Atlanta, GA — Dozens of cops in Georgia are tarnishing the badge once more after they were all fired this week. According to reports, 30 troopers with the Georgia State Patrol are now unemployed because they were found to have cheated on the test to become cops.
Hardly an "isolated incident," Col. Mark McDonough, commissioner of the Department of Public Safety and head of GSP, said the entire class of students with the 106th trooper school is no longer after they cheated during an online test for speed detection in October of 2019.
Let that sink in. The entire class conspired to cheat on exams to become cops. Every single one of them was okay with fraudulently achieving their police status through conspiracy and cheating.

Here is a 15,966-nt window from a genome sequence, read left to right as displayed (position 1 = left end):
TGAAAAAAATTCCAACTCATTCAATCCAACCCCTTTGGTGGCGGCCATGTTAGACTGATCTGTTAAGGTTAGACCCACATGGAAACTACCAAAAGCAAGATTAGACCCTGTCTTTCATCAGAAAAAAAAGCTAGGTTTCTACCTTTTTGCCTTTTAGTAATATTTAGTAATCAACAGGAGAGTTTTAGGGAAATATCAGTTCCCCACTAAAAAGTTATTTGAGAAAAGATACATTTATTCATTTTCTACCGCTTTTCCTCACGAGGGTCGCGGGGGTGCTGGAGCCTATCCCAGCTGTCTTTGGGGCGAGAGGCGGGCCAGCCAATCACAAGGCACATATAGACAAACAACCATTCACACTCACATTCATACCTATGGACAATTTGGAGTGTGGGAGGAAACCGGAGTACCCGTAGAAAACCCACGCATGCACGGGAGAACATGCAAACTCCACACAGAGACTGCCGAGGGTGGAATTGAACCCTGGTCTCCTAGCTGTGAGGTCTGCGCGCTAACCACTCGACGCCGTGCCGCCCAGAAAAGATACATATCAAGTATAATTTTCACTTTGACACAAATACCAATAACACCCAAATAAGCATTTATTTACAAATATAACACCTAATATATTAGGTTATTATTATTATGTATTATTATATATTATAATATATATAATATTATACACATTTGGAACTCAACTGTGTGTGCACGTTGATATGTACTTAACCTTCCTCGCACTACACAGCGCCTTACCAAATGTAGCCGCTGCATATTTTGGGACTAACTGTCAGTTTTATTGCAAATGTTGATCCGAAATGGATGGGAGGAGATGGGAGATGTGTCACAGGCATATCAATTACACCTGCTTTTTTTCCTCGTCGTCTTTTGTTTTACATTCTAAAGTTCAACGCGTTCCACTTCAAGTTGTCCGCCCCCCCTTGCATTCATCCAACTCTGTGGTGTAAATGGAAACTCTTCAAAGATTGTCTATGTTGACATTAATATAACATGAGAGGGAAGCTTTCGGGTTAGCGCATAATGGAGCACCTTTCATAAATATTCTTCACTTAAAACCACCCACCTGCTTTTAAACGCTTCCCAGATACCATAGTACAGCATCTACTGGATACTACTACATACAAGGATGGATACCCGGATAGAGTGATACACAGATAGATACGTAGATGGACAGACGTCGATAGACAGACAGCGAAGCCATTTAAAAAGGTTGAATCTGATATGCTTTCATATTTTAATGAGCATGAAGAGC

“It’s a punch in the gut,” McDonough told reporters Wednesday. “This goes to our very core values.”
According to the report, top DSP officials learned about the scandal from the girlfriend of one of the cadets, Demon Clark. The girlfriend told officials that she was the one who took the test for her cop boyfriend because he was apparently too ignorant to pass it. When officials asked Clark about the cheating, he was quick to rollover on his fellow brothers in blue, telling his superiors “he was not the only one who cheated, the whole class cheated.”
After snitching on fellow classmates, an investigation was launched and the true scope of the cheating scandal was discovered.
As WJBF 33 state troopers fired for cheating on speed detection test" target="_blank" rel="noopener noreferrer">reports: